Globalization of Chinese Online Literature: Understanding Transnational Reading of Chinese Xuanhuan Novels Among English Readers
2017, Vol. 9 No. 12 | pg. 1/1
IN THIS ARTICLE
Since its emergence in the 19th century, fantasy fiction has proliferated throughout the world, from the global craze of Lord of the Rings (1954) to Harry Potter (1997). As a sub-genre of fantasy based on Chinese traditional mythology and martial arts literature, Xuanhuan novels have achieved immense popularity among both critics and readers (Gai, 2006). The appearance of the first Xuanhuan novel written by Huang Yi, A Step into the Past (1994), which combined science fiction, time travel, historical military and martial art elements, started a process which has caused this genre to sweep through China. Xuanhuan novels feature intensity, immediacy, and gripping suspense, and thus, once online literature websites began to burgeon after 2000, Xuanhuan novels became the dominant genre; this format now attracts millions of readers alongside thousands of authors.
On the most popular online literature website, Qi Dian (www.qidian.com), Xuanhuan novels have attracted millions of hits; these novels have been adapted into games, TV series and films, bringing this sub-genre into the purview of Chinese literary critics. Zhao (2008) argues that Xuanhuan fiction has benefited from the Internet, which fundamentally lowered the threshold of publishing, facilitated the emergence of modern web literature from grass roots sources, and provides a highly interactive platform for authors and readers. Gai (2006), one of the first fantasy critics in China, also pointed out that adventurous and rebellious youth are likely to be attracted by these types of fantastic stories, which appease their aspiration for emotion and success. The producers of Xuanhuan novels are usually unknown amateurs, who are often criticized for lack of literary merit, mistakes in common sense, and contradictory logic, being accused of misleading youth into addictive, restless, and illusive excitement (Tao, 2006; Gai, 2006; Zhao, 2008).Notwithstanding this criticism from academics, the scale of Xuanhuan novel consumption is now larger than ever, and it has begun to spread in the English-speaking world. In October 2016, the People’s Daily, the largest newspaper group in China, reported that Wuxiaworld (http://www.wuxiaworld.com), a leading Chinese-to-English novel translation website, was attracting attention from readers from over 100 countries and regions across the globe (Ji, 2016). Xuanhuan stories usually contain substantial elements of traditional Chinese philosophy, such as the Dao, Yin-Yang, and the Five Elements, which might be difficult for English readers to understand. Nevertheless, in line with the report, Wuxiaworld's daily number of visitors is over 300,000, with users from countries throughout the world; these are mostly former fans of Japanese and Korean manga, animation, and light novels who have become jaded with these genres (Liu, 2017).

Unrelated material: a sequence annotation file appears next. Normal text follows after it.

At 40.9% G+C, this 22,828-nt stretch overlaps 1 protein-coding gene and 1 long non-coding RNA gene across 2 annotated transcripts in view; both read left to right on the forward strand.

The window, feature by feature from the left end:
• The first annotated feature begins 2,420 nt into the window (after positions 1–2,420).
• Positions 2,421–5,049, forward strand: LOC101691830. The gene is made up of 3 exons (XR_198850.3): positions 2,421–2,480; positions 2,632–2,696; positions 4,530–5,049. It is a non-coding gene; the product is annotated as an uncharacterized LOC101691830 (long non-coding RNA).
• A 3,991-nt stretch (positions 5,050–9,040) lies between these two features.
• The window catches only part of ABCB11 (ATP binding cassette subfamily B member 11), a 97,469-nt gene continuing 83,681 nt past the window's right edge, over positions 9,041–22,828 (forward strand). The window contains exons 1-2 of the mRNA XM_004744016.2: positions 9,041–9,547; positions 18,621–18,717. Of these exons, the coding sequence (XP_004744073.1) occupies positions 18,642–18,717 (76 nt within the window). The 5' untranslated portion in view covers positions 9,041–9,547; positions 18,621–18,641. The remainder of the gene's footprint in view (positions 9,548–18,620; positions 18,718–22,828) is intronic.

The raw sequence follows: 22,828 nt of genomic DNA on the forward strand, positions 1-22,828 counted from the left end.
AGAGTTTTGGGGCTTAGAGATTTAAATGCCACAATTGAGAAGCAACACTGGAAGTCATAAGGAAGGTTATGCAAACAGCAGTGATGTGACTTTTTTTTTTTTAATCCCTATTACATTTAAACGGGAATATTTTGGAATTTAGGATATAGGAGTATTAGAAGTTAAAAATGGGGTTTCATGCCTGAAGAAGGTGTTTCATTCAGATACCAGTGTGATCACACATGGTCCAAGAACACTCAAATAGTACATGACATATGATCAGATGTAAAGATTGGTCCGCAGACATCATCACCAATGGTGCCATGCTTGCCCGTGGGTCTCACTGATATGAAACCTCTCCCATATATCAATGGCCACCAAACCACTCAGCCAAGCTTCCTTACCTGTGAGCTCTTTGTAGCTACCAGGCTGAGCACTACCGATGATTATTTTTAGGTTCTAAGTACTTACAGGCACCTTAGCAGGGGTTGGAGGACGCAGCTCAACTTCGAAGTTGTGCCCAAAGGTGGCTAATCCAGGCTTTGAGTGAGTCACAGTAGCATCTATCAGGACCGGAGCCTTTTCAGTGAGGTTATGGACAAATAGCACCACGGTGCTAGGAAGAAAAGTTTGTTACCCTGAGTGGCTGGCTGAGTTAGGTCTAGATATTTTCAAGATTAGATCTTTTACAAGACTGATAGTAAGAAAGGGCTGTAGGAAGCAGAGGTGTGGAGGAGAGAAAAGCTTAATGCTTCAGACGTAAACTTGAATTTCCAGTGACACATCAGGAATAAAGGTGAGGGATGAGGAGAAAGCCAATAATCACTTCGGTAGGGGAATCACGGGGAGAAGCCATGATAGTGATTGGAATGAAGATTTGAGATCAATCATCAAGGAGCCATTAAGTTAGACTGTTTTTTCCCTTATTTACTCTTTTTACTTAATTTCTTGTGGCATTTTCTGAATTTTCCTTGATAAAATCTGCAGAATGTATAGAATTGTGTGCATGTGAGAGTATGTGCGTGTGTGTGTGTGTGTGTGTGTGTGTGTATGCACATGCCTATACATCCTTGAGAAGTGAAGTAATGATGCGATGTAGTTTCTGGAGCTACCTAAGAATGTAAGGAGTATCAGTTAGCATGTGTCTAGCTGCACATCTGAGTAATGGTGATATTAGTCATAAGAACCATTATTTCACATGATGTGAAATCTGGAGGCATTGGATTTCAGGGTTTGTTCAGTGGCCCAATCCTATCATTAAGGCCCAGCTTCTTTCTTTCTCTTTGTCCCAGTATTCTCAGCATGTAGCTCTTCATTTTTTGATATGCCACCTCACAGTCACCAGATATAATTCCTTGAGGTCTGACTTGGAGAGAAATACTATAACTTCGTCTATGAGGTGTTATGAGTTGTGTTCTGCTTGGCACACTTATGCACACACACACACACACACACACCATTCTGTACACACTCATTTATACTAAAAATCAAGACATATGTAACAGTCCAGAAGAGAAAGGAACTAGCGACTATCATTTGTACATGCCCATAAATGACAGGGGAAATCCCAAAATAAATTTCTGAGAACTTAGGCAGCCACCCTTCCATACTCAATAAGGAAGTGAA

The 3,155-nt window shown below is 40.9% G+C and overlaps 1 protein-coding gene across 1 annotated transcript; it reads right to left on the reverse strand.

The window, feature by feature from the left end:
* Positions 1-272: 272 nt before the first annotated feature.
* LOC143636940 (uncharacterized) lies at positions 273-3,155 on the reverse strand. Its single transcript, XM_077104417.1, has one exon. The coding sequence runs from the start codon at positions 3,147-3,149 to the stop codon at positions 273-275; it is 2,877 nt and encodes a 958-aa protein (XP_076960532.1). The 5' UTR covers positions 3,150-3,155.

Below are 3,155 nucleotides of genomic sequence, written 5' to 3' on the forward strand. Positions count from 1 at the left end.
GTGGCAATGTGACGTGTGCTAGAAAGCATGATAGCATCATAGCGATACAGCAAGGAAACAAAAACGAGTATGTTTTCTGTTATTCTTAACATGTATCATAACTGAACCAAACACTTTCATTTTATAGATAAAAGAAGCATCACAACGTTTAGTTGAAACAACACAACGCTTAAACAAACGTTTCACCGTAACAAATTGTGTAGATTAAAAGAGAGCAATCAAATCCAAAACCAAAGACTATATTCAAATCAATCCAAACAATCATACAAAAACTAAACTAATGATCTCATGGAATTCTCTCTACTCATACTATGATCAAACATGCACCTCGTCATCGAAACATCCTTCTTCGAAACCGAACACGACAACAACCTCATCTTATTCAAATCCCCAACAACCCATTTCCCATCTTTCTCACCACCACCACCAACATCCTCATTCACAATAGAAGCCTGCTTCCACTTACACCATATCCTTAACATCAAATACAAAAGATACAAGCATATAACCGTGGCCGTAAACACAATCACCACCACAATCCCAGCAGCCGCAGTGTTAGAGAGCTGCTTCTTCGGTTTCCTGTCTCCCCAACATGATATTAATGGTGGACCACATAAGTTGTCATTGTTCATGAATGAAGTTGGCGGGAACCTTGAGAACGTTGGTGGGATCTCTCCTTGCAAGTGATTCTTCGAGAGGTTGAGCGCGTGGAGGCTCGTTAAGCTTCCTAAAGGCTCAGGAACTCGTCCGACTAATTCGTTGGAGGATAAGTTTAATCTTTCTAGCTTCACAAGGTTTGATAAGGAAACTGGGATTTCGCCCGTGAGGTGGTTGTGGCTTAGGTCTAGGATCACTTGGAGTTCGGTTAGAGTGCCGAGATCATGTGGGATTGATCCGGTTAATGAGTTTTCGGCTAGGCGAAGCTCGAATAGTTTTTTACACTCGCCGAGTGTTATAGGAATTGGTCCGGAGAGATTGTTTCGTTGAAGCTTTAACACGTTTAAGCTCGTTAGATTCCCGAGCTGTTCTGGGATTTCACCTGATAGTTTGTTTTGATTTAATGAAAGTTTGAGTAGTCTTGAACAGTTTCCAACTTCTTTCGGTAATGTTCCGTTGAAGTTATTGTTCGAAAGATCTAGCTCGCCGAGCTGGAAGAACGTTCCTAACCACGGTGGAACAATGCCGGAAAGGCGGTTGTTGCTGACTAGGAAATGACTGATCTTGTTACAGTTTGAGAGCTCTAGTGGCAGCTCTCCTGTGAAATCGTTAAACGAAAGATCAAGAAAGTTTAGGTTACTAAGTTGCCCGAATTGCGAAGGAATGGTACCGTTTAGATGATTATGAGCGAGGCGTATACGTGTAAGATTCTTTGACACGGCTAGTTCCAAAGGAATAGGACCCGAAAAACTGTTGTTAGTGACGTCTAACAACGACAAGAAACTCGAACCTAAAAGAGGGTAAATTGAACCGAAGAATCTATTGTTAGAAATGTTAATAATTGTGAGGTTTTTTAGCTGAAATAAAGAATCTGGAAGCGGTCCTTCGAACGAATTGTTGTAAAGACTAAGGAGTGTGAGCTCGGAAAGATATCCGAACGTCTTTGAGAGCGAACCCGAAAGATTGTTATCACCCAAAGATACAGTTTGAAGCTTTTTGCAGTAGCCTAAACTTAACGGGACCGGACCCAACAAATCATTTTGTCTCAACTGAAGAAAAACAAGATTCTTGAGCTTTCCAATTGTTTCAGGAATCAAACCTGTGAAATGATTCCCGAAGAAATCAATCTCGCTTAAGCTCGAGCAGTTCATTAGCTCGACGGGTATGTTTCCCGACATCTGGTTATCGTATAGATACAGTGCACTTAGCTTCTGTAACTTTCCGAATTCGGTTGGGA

This unexpected popularity despite apparent cultural differences has led Chinese official press and academics to explore the implicit reasons behind transcultural English readers’ consumption of Chinese fantasy fiction and to examine the underlying implications of the process. Underscoring the significance of a “networked base” and the “Chineseness” of Chinese web novels, the official press states that these Xuanhuan novels benefit from Chinese traditional elements that are alien to readers outside the Sinophone world that have, nevertheless, been resuscitated by the Internet and are well received due to the sensual pleasure of reading created by these novels (Ji, 2016). Lai (2016), the founder of Wuxiaworld, claims that the popularity of Xuanhuan novels among global readers is also a response to westernization and gamification, which bring greater familiarity to a global audience; he believes that the “Chineseness” of the genre actually inhibits its popularization.